Counterarguments Against Michael Being Christ

While the identification of Michael as Jesus Christ finds support in certain passages, many scholars and theologians maintain that Michael is solely an angelic being, distinct from Jesus Christ. This is often done to protect the divine nature of Christ and the Christian understanding of the Trinity. Identifying Jesus with the angelic figure Michael, to many, seems to threaten the full deity of Jesus Christ.

There are other counter-arguments. In Daniel, the Christ figure (portrayed as the son of man in Daniel 7:13-14 and 10:16) is distinct from Michael (Dan 10:21). In Revelation, worship of angels is discouraged (19:10 and 22:8-9), while Jesus Christ is clearly an object of legitimate worship (Rev 5:9-14). Christ is connected to God in Revelation by the common use of the divine titles “the first and the last”, “the beginning and the end”, “the Alpha and the Omega” (Rev 1:8; 21:6; 22:13). Angels, on the other hand, are created beings. Only God is worthy of worship (Rev 4:8-11), no created being deserves worship. For John, therefore, Jesus is clearly superior to the angels. If John had intended to identify Michael with Christ, he could easily have done so, but he does not.

5 thoughts on “Counterarguments Against Michael Being Christ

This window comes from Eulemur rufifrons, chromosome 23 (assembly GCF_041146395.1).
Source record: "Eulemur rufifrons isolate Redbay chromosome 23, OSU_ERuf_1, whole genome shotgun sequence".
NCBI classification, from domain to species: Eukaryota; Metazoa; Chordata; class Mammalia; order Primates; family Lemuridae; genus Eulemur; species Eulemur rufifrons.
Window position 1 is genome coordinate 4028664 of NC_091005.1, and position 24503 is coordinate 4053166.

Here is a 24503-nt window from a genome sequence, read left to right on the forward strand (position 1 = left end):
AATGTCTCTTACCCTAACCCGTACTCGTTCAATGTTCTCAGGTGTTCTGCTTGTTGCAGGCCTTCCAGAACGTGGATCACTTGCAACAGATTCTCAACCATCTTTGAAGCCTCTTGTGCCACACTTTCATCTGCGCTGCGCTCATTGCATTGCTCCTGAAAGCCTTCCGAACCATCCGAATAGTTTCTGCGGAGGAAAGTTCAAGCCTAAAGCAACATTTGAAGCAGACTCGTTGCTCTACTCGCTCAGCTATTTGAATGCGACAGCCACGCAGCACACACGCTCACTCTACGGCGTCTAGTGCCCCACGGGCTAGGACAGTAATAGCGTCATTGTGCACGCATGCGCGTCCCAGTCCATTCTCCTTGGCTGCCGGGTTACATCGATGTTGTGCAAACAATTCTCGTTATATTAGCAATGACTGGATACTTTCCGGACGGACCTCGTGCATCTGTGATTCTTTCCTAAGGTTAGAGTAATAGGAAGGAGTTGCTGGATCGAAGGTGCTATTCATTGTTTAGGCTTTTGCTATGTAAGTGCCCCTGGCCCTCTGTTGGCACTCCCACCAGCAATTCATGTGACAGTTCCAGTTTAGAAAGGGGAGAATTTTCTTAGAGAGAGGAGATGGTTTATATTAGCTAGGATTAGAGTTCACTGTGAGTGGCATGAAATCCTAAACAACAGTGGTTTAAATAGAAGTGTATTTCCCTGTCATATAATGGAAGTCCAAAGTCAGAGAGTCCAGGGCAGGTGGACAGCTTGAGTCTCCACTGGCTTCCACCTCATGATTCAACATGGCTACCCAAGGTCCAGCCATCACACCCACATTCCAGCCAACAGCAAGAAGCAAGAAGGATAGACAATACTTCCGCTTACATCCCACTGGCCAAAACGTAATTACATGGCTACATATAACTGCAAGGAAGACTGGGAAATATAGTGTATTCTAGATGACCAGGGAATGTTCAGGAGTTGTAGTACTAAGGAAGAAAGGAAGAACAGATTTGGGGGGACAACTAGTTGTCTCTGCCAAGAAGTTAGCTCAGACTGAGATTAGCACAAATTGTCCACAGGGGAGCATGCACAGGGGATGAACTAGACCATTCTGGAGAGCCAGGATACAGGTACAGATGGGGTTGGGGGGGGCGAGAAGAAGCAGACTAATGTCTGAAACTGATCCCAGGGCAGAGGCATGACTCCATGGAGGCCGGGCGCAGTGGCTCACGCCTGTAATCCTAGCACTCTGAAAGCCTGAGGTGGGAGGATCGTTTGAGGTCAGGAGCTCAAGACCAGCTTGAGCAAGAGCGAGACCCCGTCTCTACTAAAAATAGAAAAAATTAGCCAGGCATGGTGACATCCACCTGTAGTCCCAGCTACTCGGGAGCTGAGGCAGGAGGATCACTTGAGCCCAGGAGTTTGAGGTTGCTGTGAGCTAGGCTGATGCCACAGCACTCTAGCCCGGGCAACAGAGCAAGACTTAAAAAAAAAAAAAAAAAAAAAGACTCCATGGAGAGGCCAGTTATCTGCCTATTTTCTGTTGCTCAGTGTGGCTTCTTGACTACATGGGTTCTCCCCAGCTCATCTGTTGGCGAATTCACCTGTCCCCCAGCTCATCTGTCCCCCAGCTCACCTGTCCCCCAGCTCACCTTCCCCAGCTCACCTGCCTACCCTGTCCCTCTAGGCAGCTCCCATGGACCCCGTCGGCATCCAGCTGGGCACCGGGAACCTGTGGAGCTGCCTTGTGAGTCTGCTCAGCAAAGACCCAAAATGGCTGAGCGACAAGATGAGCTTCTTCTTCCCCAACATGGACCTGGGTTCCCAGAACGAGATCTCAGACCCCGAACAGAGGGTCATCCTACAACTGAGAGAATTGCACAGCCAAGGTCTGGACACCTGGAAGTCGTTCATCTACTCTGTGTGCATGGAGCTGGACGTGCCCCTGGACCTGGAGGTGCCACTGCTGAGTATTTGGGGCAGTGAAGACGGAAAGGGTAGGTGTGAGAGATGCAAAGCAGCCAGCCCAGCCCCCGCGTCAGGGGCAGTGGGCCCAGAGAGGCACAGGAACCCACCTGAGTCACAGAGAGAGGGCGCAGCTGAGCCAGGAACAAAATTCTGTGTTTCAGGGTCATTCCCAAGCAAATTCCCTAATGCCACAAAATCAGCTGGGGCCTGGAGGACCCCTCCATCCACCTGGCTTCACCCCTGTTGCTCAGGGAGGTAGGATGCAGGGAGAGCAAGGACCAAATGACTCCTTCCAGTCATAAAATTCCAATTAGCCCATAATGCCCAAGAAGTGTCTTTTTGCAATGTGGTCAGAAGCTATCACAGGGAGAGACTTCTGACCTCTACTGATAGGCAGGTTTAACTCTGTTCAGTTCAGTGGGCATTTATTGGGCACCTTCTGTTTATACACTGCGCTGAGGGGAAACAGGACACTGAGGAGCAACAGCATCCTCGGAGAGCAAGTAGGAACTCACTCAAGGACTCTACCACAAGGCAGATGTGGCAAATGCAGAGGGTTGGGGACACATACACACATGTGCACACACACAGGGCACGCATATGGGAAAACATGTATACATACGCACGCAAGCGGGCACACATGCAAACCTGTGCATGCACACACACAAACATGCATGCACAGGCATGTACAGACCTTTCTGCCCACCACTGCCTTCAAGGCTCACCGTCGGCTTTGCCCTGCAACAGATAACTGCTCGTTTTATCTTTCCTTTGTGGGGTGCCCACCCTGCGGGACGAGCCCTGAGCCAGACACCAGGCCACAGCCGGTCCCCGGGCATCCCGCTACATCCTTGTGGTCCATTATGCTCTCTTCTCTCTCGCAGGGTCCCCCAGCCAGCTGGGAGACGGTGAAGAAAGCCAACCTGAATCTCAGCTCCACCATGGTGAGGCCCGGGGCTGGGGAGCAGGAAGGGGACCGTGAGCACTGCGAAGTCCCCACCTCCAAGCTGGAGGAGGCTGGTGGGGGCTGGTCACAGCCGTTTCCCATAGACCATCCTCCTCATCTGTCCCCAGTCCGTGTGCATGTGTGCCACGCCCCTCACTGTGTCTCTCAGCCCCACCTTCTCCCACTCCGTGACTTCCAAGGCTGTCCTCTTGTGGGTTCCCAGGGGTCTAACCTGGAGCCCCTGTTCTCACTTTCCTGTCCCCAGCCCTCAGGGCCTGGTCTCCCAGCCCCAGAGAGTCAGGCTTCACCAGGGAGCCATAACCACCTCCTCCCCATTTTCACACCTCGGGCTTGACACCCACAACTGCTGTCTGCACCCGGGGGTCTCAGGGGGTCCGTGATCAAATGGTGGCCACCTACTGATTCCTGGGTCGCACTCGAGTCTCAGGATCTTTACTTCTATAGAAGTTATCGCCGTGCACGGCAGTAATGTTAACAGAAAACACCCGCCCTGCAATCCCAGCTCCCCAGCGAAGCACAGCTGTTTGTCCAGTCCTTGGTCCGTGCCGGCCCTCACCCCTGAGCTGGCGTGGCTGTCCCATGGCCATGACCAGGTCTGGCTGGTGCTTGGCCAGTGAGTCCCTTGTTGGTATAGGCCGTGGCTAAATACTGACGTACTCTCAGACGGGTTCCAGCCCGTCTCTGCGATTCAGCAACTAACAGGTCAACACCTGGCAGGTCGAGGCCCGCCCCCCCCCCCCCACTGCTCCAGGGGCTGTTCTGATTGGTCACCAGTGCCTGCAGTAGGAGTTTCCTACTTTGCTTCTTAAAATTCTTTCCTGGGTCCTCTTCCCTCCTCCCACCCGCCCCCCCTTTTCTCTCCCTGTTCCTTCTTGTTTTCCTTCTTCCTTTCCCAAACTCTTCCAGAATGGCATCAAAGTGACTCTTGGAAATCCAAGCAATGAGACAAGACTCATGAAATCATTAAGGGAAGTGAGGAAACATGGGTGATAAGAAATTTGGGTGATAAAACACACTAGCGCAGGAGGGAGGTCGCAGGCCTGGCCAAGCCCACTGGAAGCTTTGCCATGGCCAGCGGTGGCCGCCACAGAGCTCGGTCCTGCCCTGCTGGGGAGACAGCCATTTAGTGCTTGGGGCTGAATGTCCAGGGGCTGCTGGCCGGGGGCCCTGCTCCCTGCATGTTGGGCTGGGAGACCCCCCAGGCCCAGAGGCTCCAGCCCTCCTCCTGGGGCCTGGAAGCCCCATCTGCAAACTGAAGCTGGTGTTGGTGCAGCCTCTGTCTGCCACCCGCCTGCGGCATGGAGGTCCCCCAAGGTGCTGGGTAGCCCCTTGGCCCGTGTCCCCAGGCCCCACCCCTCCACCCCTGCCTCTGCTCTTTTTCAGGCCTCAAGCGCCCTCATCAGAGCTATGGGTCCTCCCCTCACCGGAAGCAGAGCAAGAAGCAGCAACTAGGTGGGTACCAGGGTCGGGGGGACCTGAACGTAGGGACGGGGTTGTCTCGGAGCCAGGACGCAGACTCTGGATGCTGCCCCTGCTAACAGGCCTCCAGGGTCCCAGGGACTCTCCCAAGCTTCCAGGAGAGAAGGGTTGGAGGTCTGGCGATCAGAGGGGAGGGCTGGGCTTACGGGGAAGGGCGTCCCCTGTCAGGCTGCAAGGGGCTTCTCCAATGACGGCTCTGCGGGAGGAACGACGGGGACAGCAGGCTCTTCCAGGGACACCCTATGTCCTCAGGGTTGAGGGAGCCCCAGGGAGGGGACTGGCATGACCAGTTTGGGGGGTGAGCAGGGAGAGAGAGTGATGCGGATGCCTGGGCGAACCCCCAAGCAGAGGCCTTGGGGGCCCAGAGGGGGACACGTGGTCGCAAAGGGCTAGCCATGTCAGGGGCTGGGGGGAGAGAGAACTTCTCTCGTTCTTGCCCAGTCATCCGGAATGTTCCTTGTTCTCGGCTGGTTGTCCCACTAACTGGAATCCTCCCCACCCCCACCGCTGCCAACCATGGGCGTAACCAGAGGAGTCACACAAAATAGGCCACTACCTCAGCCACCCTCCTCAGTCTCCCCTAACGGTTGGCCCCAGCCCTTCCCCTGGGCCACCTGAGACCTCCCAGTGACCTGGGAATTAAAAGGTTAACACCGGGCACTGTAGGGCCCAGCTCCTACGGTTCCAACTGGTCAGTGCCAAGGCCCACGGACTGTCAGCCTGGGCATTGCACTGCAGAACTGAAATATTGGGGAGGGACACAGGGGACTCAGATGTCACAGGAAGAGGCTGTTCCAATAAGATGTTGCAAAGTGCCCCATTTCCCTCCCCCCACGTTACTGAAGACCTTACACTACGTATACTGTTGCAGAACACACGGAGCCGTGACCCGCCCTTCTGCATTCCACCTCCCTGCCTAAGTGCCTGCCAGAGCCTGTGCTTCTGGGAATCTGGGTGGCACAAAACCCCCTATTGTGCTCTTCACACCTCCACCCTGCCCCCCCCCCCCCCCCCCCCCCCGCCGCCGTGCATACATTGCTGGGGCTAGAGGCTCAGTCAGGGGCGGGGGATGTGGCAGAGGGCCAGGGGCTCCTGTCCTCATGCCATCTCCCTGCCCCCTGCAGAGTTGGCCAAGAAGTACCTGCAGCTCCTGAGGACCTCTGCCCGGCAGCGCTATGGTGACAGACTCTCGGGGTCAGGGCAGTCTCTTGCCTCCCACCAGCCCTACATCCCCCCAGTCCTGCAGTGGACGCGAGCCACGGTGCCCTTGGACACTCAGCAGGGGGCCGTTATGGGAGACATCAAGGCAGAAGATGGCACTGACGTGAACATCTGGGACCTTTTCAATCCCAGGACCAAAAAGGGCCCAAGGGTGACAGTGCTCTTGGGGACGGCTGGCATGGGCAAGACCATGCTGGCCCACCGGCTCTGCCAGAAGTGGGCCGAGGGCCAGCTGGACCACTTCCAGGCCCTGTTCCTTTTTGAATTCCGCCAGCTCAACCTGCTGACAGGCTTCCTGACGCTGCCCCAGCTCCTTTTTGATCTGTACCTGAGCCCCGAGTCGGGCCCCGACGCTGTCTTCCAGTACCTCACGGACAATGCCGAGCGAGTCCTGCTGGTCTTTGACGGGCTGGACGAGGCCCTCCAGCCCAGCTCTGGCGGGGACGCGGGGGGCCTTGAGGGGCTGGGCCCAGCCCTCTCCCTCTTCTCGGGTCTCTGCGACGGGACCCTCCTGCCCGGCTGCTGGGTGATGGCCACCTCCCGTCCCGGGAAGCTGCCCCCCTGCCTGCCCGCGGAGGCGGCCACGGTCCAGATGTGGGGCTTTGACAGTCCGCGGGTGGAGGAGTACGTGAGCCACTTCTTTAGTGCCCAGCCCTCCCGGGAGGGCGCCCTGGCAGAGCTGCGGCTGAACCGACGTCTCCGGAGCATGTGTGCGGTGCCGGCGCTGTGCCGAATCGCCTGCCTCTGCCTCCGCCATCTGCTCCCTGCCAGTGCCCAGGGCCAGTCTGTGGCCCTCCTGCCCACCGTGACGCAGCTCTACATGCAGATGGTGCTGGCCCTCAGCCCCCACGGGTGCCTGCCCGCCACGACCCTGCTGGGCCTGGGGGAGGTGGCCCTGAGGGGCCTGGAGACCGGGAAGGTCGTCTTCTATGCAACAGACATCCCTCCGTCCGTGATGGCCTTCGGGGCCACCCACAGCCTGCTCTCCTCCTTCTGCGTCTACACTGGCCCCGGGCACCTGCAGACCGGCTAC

1. Jeannie Jaye LeFrancois

    That is because they don’t understand “angel” means “messanger”

    Angels come in the celestial form, but they also come in carnal form and divinty forms

  2. Gene

    The Bible seems to make a distinction between “angel” and “archangel.” Is that something to be considered?

    1. Jon Paulien Post author

      Angel can mean simply “messenger” and the term can also by used for human beings. Archangel is very specifically a heavenly being in most or all contexts.

  3. Jonathan

    There are 2 covering cherubs according to the construction of the Ark. We know Lucifer was one. Who is the other?

    Even though Jesus is God and created all things, why did Lucifer/Satan dispute His divinity?

    Could it be that the pre-incarnate Jesus, the Word, was so humble that only the Father was exalted, while the Word took a “lower” place?

    Why is it that after His ascension all the angels were commanded to worship Him? Is it possible that He was content to “blend in”?

    See for example Philippians 2:5-11; Hebrews 1

    I believe (cannot prove it) that just like how Jesus was willing to come to the earth as a lowly person, so was He willing to abide in heaven without exaltation.

    I think He may have assumed the role of the other covering cherub, maybe as Micheal, not to deceive, but because it was not necessary in a perfect place to trumpet His status, for humility is one of His greatest attributes.

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